The joys of therapy

For some weird reason most human beings prioritise their physical health over their psychological health. Take for example our teeth. There are so many things most of us do, to ensure good dental hygiene. We brush our teeth. And not just every single day, twice a day. We eat appropriate foods. We might use mouth wash. My Dad even flosses! And we’ll have regular check-ups at the Dentist and if something feels wrong in our mouth, we’ll make an emergency appointment with the Dentist. We do this, despite going to the dentist being one of the most despised activities on the planet.

Compare this to our psychological health. We all experience emotional injuries or pain ALL the time. Things like failure and rejection and sadness. And often they get worse if we don’t look after them or go off and get them treated. And mostly we don’t go and get them treated. Research shows that only 35% of people who experience significant mental illnesses seek treatment. And this is so very weird, because psychological treatment is not like going to the dentist. Seeing a counsellor/psychiatrist/psychologist or therapist is awesome!

 

There are so many wonderful things about therapy. Here is my first, of hopefully many, lists of why getting some counselling is purely fantastic.

1. You get a solid chunk of time, whether that be half an hour or an hour, to focus completely on yourself. Therapy is like an education course where you are the subject matter. Could anything be more interesting? You can explore yourself, go deeper into your current thoughts and feelings, or just sit and ‘be’ for a while (a pretty vital practice that often gets ignored).
2. You get to enhance your vocabulary. You can learn all these new convoluted and sophisticated terms to describe relatively simple behavioural phenomena. I don’t know where I’d be now, without being able to use the terms ‘dissociation’, ‘transference’ and ‘priming’ throughout the course of my day.
3. Therapy can be a dress rehearsal for life. You get to practice all the things that just seem way too hard in the real world. That’s right friends, I’m talking role plays and experiments, which means when you have to go out into the bright lights of work, social and family settings new patterns and behaviours don’t seem as terrifying.
4. You never, ever get told to stop crying. Or feeling whatever you’re feeling. On the contrary, you might be asked to explore the feeling or try and work with it. For so many people this is quite a different approach. Working through the shit feelings, the ones that usually get avoided and denied. Trust me, it’s really quite nice in the long run.
5. There is stack loads of research and scientific evidence behind talk-based therapies showing that it is effective for making painful experiences more tolerable. It’s a proven method for changing harmful thinking, relational and behavioural patterns. It’s also used to make good lives great. And I haven’t come across many people who don’t want to change anything about their life.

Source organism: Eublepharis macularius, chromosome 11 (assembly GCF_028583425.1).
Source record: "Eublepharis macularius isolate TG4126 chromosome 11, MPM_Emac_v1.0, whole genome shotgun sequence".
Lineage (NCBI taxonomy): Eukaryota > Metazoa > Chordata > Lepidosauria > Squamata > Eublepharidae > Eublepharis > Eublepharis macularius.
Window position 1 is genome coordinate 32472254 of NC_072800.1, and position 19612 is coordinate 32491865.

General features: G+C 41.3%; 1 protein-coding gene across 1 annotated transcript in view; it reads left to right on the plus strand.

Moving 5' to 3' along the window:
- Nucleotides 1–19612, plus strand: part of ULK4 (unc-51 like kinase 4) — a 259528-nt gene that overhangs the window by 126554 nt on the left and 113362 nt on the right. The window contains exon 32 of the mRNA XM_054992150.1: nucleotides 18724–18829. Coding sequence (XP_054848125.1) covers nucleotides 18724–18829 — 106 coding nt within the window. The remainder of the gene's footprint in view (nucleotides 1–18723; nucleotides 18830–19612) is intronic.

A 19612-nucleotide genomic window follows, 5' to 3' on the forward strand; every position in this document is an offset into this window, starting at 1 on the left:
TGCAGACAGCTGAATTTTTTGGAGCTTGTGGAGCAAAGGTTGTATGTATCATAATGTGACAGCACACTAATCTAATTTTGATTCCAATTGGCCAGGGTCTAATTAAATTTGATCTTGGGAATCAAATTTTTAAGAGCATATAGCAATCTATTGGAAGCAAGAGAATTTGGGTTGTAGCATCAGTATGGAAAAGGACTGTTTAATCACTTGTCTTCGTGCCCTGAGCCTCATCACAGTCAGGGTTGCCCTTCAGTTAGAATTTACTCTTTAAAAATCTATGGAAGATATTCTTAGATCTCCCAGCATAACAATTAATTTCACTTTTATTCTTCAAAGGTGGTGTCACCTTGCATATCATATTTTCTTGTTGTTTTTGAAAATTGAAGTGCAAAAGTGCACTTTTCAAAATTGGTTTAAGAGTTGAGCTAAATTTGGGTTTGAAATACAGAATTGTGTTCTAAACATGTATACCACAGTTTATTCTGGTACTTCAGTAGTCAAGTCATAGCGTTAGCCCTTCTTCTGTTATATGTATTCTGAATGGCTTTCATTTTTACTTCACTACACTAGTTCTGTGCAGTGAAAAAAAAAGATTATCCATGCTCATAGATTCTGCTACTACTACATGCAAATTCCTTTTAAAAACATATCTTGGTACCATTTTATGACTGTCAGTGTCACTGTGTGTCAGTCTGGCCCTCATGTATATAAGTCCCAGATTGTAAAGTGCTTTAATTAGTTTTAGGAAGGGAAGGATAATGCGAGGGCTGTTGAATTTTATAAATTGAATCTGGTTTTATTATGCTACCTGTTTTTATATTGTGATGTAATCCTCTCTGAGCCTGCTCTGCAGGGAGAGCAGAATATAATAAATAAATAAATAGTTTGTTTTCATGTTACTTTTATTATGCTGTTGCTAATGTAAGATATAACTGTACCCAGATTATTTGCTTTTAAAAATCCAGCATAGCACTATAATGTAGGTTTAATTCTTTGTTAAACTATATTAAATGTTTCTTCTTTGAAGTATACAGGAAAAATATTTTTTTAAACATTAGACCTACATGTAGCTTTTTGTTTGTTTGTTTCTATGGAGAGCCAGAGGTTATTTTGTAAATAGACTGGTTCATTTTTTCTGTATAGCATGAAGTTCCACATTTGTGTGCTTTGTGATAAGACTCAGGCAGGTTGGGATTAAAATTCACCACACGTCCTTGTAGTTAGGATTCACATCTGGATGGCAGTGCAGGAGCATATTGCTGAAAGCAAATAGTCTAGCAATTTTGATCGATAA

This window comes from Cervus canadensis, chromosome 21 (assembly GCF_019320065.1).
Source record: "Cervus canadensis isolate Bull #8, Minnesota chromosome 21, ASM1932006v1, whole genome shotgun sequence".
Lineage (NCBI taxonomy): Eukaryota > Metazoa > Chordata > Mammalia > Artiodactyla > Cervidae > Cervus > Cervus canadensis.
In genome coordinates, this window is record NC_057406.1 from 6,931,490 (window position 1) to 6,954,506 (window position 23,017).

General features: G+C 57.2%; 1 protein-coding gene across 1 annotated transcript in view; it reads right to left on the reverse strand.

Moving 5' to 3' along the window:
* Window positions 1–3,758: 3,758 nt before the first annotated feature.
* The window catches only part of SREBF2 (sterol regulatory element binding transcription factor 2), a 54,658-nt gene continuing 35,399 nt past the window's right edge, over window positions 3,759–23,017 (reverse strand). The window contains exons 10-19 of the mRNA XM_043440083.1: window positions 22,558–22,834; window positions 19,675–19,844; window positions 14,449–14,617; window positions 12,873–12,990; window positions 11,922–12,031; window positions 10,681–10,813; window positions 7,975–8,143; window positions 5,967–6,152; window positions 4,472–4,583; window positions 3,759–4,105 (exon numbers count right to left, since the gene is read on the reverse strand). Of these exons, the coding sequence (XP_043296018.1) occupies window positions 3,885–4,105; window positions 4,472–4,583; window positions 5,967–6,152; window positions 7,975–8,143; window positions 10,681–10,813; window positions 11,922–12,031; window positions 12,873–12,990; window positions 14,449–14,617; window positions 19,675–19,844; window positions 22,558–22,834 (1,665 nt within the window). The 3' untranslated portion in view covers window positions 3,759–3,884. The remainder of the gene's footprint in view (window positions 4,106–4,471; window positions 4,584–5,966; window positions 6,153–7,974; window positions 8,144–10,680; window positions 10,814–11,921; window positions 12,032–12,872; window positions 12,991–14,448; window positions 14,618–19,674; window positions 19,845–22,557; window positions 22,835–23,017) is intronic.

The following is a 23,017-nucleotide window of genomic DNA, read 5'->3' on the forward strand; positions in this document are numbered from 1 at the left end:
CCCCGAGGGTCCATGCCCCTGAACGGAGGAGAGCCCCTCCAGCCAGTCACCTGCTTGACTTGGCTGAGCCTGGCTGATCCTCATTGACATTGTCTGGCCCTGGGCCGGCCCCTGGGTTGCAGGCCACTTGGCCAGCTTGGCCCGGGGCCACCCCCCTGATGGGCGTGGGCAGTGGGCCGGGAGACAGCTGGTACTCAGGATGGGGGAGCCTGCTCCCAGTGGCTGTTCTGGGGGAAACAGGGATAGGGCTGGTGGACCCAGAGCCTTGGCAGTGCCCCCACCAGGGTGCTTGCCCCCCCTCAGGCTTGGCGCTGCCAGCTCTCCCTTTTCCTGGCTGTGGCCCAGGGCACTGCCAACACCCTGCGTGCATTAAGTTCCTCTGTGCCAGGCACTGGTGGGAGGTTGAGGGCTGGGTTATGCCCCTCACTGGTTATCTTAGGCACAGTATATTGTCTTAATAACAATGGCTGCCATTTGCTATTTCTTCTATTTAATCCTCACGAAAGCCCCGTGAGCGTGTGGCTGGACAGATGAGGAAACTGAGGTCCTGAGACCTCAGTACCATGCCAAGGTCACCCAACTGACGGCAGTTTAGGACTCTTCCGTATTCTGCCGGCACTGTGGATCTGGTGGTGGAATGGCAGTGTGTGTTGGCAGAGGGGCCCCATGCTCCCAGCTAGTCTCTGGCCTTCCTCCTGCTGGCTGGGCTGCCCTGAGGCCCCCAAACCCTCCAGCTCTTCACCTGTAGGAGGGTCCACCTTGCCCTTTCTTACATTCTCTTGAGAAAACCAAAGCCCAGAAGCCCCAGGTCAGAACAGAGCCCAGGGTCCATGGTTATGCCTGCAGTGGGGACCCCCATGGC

6. Your therapist can make you feel really, really normal. As an objective professional, they are really, really good at normalising base impulses and behaviours. Just the other day, when I was banging on about how difficult it would be for me to keep up a relatively new behavioural pattern forever, Dr M kindly reminded me that all humans have a fundamental issue with the concept of “forever”. Boom. Thanks Dr M. Correct, and weight lifted of my shoulders.
7. The therapeutic relationship is really one sided. And if you’re the patient/client/consumer, that’s in your favour. It’s a fascinating and intriguing experience being involved in such a relationship. A relationship where someone knows so, so, so, so much about you and you know nothing at all about them. To even up the balance, I like to invent things about Dr M. He’s a bird-watching hipster who is really a passionate geek at heart.
8. There’s someone who will hold all of your secrets. Without any judgement. Amazeballs.
9. It’s a really good opportunity for “aha” moments. If this was a cartoon, a light bulb would be in a thought bubble above your head. These moments are pretty awesome. When you come to a realisation of how everything has been fitting together and what might need to happen next. There is the potential here for transformation and enlightenment and just general life gets better stuff.
10. You get to be an explorer of one of the most complex and grandest things – the mind. And more importantly, your own mind.



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